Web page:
This is, of course, misnamed. It’s not a collection of my favourite Christmas songs but the ten best listens of the year, released this year.
That last criterion has left me a bit short of material this year because I’ve not actually bought as many CDs as in previous years and some of them are not 2009 vintage.
One of the best purchases of the year is Lamb’s Best Kept Secrets: the best of Lamb 1996-2204. But it’s four years old so doesn’t count. It's British drum n' bass at its best. i can't understand why they are not huge.
I also don’t think I can count the 2009 remix of King Crimson’s In the Court of the Crimson King. I only bought it because I haven’t got the album on CD in any of its remixes, though I confess I cannot tell the difference between the latest twiddle of the knobs and one done in 2004 that accompanies the CD I bought. It remains seminal and wonderful, however.
But there is a live album in my selection, recorded in London in 2008 and containing material stretching back to the mid-60s. But it only came out this year.
So here they are in alphabetical order (with a little note on why I love them)
Athlete Black Swan. This album is so much better than the critics said it was. It contains a couple of Joel Pott’s best songs to date – namely, Black Sawn Song and Rubik’s Cube – and is altogether lovely.
Leonard Cohen Live in London. This is a recording of his storming gig at the O2 last year which I wish I’d been at. It is simply one of the most beautiful and moving things I’ve ever listened to. I went to sleep with it filling my ears when I was on my own in Sri Lanka this summer. Every song is brilliant. The playing is tight and inventive. It demonstrates Cohen to be not only a survivor but one of the top song writers of his generation.
Editors In this Light and on This Evening. Again, an album a bit savaged by the critics. But I reckon it’s their best to date. It’s full of angular synthesisers. At times you get the impression it was precision engineered on a lathe. But the lyrical content is full of elliptical emotion. The stand out tracks are Bricks and Mortar, the Boxer and the visceral Eat Raw Meat=Blood Drool, but there isn’t a duff song in the collection
Fever Ray. I discovered this self-titled debut via a free download of a live version of most of it via the Guardian (so, thanks for that…). Fever Ray is Karin Dreijer Andersson, one half of Swedish band, the Knife. With lines like ‘when I grow up/I want to be a forrester/run through the moss in high heels’ and ‘accompany me by the kitchen sink/we talk about love, we talk about dishwasher tablets, illness/and we dream about heaven’ what’s not to like? It’s set to a wash of rubbery percussion and growling electronica and is as great in the car as it is on the iPod.
PJ Harvey & John Parish A Woman A Man Walked by. Polly Jean is incapable of producing a dull track and with her long time on/off collaborator, Parish, she serves up a collection of reflections on love and life that are by turns gossamer light and gut-wrenchingly heavy. It’s not her best work, but it still knocks most other artists’ output into a cocked hat.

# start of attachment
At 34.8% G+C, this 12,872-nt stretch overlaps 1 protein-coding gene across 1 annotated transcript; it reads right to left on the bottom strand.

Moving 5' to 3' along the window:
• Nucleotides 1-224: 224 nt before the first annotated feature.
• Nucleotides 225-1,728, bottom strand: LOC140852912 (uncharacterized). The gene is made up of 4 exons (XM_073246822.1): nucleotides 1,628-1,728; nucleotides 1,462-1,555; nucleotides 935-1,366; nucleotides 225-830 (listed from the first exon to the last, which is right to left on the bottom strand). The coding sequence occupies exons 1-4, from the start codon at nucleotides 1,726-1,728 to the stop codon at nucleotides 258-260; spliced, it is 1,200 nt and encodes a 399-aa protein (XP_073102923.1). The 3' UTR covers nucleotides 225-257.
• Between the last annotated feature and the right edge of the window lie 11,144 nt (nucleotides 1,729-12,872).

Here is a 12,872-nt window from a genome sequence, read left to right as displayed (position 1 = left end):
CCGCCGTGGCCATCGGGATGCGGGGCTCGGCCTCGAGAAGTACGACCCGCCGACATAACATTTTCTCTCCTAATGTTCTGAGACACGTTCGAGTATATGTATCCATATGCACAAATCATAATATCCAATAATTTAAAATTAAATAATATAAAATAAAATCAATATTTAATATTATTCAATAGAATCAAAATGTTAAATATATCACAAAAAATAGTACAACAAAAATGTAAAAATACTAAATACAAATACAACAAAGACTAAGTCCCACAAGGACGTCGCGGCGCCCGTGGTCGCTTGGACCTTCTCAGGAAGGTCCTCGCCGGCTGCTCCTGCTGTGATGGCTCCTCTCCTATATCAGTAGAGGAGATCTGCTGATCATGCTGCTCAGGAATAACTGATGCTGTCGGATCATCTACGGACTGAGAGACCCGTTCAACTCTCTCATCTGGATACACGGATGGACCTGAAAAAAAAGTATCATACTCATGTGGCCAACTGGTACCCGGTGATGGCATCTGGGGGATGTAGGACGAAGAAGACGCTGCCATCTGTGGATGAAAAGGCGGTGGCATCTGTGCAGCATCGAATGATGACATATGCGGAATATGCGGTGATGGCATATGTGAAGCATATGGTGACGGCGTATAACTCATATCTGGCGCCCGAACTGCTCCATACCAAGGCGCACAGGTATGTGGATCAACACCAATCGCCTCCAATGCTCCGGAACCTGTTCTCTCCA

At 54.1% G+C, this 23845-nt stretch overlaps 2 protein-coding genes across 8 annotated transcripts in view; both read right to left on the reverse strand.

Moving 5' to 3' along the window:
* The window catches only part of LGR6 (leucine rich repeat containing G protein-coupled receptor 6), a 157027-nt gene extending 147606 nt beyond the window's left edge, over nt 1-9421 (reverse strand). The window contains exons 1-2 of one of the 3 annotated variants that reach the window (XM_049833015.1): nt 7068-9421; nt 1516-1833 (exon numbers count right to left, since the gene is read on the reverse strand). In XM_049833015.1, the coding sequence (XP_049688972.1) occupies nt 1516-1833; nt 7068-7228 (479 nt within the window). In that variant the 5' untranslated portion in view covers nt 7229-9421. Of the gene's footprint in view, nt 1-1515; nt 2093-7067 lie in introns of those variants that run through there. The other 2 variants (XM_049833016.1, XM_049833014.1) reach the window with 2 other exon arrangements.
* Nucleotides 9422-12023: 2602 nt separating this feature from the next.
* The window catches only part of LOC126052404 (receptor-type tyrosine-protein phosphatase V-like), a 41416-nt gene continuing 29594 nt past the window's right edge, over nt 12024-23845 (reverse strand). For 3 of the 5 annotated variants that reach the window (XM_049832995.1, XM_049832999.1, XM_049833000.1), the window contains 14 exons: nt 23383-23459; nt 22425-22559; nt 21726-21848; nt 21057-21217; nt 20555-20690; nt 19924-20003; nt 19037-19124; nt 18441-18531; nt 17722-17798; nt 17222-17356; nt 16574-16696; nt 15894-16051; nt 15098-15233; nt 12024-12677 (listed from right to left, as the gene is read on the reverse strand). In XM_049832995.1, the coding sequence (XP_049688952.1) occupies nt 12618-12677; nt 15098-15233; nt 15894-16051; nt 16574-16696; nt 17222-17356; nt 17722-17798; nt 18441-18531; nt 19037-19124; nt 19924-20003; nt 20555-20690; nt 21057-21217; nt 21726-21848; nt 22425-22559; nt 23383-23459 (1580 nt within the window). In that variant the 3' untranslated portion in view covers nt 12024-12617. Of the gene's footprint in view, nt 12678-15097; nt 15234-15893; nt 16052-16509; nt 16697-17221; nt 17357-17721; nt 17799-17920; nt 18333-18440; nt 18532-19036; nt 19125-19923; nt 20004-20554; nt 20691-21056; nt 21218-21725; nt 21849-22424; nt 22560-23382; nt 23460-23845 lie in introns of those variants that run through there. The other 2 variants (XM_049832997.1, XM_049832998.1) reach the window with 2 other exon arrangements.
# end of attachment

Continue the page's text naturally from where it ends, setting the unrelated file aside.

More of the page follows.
Imogen Heap Eclipse. Great tunes, interesting lyrics, neat arrangements. Like a number of others in the list, it’s full of washy synths and layered vocals. There’s a depth to the song writing lacking from some of her contemporaries. It’s a delightful confection.
Jars of Clay The Long Fall back to Earth. Liquid, on their eponymous debut album, remains one of my favourite songs. But some of their output since has been a tad bland. Not this, however. Coming hard on the heels of the return to form Good Monsters, this album is even better. Great songs, great playing and its lyrically more inventive and poignant than anything else they’ve done. Stand out tracks are Weapons, Headphones and Hero. Christian music as it should be.
Moby Wait for me. What’s not to like – Moby’s back in his bedroom, playing pretty much anything and everything, inviting a few friends to do guest vocals? It’s his best collection since Everything is Wrong in my opinion. Pale Horses, Study War, Walk with Me and Hope is Gone are the stand-out tracks on an album of shimmery, laid-back loveliness.
Timariwen Imidiwan: Companions. Wafting in from the desert, the Taureg tribesmen’s third album is their strongest and catchiest to date. Driven along by the guitar and guttural vocals of Ibrahim Ag Alhabib, who writes everything, this is probably like nothing you’ve ever heard before. And don’t worry that you won’t understand a word of it, just dance along.
U2 No line on the Horizon. Yeah, I know it’s a bit predictable and I know we all love to hate Bono. But I reckon that this is the Irish fab four’s best album to date - better even than Achtung Baby. Full of inventiveness and instrumental dexterity (as you’d expect), it’s also got some great songs on it. Moment of Surrender, White as Snow and Cedars of Lebanon are the stand outs for me. But I love it all.
If I had to pick a best album of 2009 from this lot, I’d be hard pressed to choose between Leonard Cohen and Fever Ray but would probably tip my hat to the former just because of the delight he’s brought to my life for 40 years.
It’s great that one of you has already made suggestions of other tracks and albums. Please feel free to comment and tell me what you’re favourite listens have been this year – I still have a Christmas list to compile!